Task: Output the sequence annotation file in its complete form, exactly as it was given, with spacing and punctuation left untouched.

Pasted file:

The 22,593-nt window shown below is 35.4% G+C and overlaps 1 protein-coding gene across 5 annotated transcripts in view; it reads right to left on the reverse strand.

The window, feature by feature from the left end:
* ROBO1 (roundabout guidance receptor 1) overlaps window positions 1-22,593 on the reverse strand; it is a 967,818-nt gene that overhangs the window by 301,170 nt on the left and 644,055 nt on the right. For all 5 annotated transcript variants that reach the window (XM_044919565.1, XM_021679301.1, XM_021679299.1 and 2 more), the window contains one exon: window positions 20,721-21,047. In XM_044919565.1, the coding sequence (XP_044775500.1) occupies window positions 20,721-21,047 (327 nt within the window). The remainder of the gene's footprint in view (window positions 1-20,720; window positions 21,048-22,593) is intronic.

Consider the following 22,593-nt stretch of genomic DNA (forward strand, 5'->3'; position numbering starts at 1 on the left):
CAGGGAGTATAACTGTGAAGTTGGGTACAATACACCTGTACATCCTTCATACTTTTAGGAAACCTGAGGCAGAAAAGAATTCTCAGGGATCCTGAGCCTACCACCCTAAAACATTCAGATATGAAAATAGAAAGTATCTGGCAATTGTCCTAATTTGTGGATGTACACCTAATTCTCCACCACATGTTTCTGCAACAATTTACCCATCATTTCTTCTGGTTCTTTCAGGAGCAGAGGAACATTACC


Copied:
The 22,593-nt window shown below is 35.4% G+C and overlaps 1 protein-coding gene across 5 annotated transcripts in view; it reads right to left on the reverse strand.

The window, feature by feature from the left end:
* ROBO1 (roundabout guidance receptor 1) overlaps window positions 1-22,593 on the reverse strand; it is a 967,818-nt gene that overhangs the window by 301,170 nt on the left and 644,055 nt on the right. For all 5 annotated transcript variants that reach the window (XM_044919565.1, XM_021679301.1, XM_021679299.1 and 2 more), the window contains one exon: window positions 20,721-21,047. In XM_044919565.1, the coding sequence (XP_044775500.1) occupies window positions 20,721-21,047 (327 nt within the window). The remainder of the gene's footprint in view (window positions 1-20,720; window positions 21,048-22,593) is intronic.

Consider the following 22,593-nt stretch of genomic DNA (forward strand, 5'->3'; position numbering starts at 1 on the left):
CAGGGAGTATAACTGTGAAGTTGGGTACAATACACCTGTACATCCTTCATACTTTTAGGAAACCTGAGGCAGAAAAGAATTCTCAGGGATCCTGAGCCTACCACCCTAAAACATTCAGATATGAAAATAGAAAGTATCTGGCAATTGTCCTAATTTGTGGATGTACACCTAATTCTCCACCACATGTTTCTGCAACAATTTACCCATCATTTCTTCTGGTTCTTTCAGGAGCAGAGGAACATTACC